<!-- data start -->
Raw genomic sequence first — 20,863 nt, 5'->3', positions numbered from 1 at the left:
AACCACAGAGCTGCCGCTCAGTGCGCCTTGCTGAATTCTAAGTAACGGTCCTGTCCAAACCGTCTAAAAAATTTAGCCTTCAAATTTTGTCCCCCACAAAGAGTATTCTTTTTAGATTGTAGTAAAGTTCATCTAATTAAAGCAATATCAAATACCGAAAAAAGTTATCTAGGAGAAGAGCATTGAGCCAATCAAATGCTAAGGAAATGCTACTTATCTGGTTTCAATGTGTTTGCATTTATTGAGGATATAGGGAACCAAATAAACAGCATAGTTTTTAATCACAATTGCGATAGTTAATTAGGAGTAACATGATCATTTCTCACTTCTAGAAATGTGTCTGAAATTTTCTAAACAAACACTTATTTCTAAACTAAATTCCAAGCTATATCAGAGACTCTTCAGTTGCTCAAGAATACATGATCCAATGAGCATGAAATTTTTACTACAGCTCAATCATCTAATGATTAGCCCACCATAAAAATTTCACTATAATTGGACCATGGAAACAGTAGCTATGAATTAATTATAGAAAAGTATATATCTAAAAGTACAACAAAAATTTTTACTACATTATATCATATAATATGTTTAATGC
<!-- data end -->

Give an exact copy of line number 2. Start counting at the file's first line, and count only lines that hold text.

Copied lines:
AACCACAGAGCTGCCGCTCAGTGCGCCTTGCTGAATTCTAAGTAACGGTCCTGTCCAAACCGTCTAAAAAATTTAGCCTTCAAATTTTGTCCCCCACAAAGAGTATTCTTTTTAGATTGTAGTAAAGTTCATCTAATTAAAGCAATATCAAATACCGAAAAAAGTTATCTAGGAGAAGAGCATTGAGCCAATCAAATGCTAAGGAAATGCTACTTATCTGGTTTCAATGTGTTTGCATTTATTGAGGATATAGGGAACCAAATAAACAGCATAGTTTTTAATCACAATTGCGATAGTTAATTAGGAGTAACATGATCATTTCTCACTTCTAGAAATGTGTCTGAAATTTTCTAAACAAACACTTATTTCTAAACTAAATTCCAAGCTATATCAGAGACTCTTCAGTTGCTCAAGAATACATGATCCAATGAGCATGAAATTTTTACTACAGCTCAATCATCTAATGATTAGCCCACCATAAAAATTTCACTATAATTGGACCATGGAAACAGTAGCTATGAATTAATTATAGAAAAGTATATATCTAAAAGTACAACAAAAATTTTTACTACATTATATCATATAATATGTTTAATGC